I am trying to break out of this loop. I have returned False and added a break if the character in the word is not on the hand, which is a dictionary with integer values per letter, based on Scrabble letter scores. This is part of a larger game but this particular function checks to see if the word I've entered is valid.
Now the issue I'm having is if the word entered is not in the word list the input is rejected and the player is asked to enter another word. HOWEVER...if I enter a single letter for instance, the hand is still updated to have that letter removed, and is therefore not available when I retype a word using all three letters.
if my hand is r u t
and I enter u, my word will be invalid, but the hand now contains only r t. Therefore rut will no longer be available.
I have a pretty good grasp of the loops and return statements after the last 24 hours straight of coding, except I can't figure out how to structure this loop to avoid that issue.
Here is the code:
def is_valid_word(word, hand, word_list):
Returns True if word is in the word_list and is entirely
composed of letters in the hand. Otherwise, returns False.
Does not mutate hand or word_list.
hand: dictionary (string -> int)
word_list: list of lowercase strings
remaining = hand
for c in word:
if c not in remaining.keys(): """Loop 1"""
if c in remaining.keys(): """Loop 2"""
remaining [c] -= 1
if remaining [c] < 0: """Loop 3"""
if word in word_list:
There are several problems in your code, I have refactored it to make it clearer (and fixed it, that was the point :))
setrather than a list, would be much faster), then test for available letters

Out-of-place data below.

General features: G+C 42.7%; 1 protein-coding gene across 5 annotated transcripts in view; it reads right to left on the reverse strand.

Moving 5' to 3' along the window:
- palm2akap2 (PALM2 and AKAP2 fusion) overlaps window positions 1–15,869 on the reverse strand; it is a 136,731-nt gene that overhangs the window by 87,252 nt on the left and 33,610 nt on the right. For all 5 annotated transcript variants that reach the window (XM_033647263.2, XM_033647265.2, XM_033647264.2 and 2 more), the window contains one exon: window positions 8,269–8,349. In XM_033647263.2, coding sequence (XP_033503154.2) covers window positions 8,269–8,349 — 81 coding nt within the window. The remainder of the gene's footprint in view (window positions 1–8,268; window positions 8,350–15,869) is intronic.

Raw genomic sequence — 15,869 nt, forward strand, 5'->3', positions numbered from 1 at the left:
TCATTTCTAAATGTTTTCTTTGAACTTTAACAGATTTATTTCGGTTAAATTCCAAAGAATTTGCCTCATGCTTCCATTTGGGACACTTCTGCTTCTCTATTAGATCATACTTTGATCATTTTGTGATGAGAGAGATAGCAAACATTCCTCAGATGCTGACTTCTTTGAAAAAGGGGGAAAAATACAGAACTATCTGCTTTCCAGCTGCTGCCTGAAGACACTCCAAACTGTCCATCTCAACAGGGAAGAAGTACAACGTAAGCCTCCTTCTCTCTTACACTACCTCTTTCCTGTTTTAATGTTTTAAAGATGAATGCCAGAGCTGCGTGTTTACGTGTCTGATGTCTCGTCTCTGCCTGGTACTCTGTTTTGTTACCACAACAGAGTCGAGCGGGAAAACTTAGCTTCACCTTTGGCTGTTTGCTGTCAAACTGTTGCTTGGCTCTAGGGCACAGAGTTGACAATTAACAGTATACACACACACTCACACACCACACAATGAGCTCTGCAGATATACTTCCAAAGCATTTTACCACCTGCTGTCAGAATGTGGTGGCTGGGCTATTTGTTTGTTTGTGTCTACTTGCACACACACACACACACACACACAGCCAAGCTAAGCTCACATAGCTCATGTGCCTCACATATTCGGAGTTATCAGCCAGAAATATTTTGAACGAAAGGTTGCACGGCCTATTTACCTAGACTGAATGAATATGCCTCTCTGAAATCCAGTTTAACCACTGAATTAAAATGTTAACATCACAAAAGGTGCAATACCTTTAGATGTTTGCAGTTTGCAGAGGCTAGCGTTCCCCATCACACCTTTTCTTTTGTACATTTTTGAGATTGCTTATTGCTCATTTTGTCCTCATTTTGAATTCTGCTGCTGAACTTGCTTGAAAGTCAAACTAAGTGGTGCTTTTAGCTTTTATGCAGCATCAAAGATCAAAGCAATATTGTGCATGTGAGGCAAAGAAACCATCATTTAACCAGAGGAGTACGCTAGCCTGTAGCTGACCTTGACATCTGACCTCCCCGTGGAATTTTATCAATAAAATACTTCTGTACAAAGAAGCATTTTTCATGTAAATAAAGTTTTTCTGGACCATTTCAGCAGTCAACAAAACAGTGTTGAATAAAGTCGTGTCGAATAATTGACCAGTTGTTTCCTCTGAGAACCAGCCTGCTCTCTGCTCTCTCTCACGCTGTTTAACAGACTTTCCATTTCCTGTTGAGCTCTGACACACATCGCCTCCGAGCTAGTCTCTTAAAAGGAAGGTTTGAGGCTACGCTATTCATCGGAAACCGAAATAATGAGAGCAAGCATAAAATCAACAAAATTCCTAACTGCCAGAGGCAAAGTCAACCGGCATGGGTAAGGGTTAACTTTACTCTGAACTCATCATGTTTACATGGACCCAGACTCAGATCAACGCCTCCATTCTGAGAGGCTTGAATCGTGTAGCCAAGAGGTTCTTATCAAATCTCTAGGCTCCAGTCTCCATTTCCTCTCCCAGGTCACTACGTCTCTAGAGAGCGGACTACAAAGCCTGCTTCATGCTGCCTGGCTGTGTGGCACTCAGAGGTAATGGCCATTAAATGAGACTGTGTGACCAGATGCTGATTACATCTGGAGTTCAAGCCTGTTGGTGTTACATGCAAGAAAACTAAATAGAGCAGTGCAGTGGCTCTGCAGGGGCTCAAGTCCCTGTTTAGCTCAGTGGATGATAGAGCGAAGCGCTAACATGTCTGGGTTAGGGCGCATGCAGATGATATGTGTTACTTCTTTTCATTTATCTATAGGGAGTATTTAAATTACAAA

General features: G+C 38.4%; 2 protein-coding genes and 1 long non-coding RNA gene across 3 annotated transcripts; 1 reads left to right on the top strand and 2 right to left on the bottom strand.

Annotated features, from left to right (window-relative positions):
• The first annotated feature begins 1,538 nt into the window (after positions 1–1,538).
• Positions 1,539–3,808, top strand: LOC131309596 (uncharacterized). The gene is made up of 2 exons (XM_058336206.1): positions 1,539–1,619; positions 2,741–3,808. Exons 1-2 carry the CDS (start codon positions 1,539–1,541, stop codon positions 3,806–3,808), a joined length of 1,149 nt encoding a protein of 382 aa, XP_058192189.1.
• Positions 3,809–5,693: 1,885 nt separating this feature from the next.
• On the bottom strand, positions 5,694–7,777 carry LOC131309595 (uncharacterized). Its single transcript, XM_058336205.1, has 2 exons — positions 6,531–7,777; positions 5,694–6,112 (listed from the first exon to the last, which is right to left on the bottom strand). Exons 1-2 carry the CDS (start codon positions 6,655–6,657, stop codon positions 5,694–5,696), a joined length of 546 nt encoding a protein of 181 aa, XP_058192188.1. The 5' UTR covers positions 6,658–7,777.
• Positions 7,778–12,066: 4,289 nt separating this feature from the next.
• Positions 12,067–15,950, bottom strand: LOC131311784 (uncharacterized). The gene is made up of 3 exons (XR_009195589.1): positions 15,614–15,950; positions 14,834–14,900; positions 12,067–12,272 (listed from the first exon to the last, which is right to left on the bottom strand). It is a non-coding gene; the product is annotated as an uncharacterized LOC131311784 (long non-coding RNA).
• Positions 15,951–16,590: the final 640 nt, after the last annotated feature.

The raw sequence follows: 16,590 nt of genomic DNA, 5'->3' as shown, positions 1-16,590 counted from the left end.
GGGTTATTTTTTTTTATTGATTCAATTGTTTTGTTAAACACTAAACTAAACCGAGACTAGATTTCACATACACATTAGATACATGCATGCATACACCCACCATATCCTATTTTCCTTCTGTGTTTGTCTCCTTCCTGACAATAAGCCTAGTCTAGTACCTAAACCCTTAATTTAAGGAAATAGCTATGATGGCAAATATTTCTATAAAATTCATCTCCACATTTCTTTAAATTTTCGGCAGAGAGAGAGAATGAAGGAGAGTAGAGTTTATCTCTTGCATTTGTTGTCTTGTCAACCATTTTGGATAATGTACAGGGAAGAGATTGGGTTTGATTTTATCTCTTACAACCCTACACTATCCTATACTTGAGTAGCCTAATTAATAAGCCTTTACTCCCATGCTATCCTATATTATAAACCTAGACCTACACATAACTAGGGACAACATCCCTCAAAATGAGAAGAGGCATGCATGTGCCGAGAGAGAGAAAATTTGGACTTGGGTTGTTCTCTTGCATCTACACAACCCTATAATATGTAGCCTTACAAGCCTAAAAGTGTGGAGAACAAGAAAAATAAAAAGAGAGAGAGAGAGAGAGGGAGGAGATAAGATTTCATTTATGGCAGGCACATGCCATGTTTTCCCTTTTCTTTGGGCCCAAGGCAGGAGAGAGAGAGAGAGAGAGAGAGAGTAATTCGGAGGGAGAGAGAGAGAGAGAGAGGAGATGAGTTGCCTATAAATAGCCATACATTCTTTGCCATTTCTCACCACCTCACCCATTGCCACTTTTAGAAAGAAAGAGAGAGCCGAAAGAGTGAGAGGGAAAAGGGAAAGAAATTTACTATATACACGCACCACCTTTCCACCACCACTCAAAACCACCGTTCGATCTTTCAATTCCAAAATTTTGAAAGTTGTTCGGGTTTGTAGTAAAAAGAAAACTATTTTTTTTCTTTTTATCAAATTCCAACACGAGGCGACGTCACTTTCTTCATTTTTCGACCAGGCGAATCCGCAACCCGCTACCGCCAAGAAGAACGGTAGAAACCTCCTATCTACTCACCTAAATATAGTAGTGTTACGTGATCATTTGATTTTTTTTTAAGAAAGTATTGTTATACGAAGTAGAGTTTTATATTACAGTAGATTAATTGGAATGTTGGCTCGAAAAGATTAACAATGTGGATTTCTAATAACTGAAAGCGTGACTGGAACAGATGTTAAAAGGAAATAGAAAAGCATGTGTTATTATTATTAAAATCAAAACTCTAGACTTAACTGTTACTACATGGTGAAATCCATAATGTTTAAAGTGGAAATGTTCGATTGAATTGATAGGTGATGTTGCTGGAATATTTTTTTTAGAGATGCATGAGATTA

returnstatements, followed by
The main problem being that you affect
hand and you change it, thus destroying your
head each time you call the function which explains the behaviour you're experiencing.
You have to copy the dictionary, and it will work. Python parameters are passed by reference, so if you pass a
list or a
dict and you modify it within the function, then it remains modified, unless you make a copy of it.
No real problems with the break & returns: my idea is that you think it does not work when you call your function several times in a row, when first call just destroys your input data.
def is_valid_word(word, hand, word_list): """ Returns True if word is in the word_list and is entirely composed of letters in the hand. Otherwise, returns False. Does not mutate hand or word_list. word: string hand: dictionary (string -> int) word_list: list of lowercase strings """ # make a copy or hand is destroyed by your test remaining = hand.copy() rval = False if word in word_list: rval = True # don't check if word is not in word_list (optim) for c in word: if c not in remaining: # no need to specify keys() rval = False break remaining [c] -= 1 if remaining [c] < 0: rval = False break return rval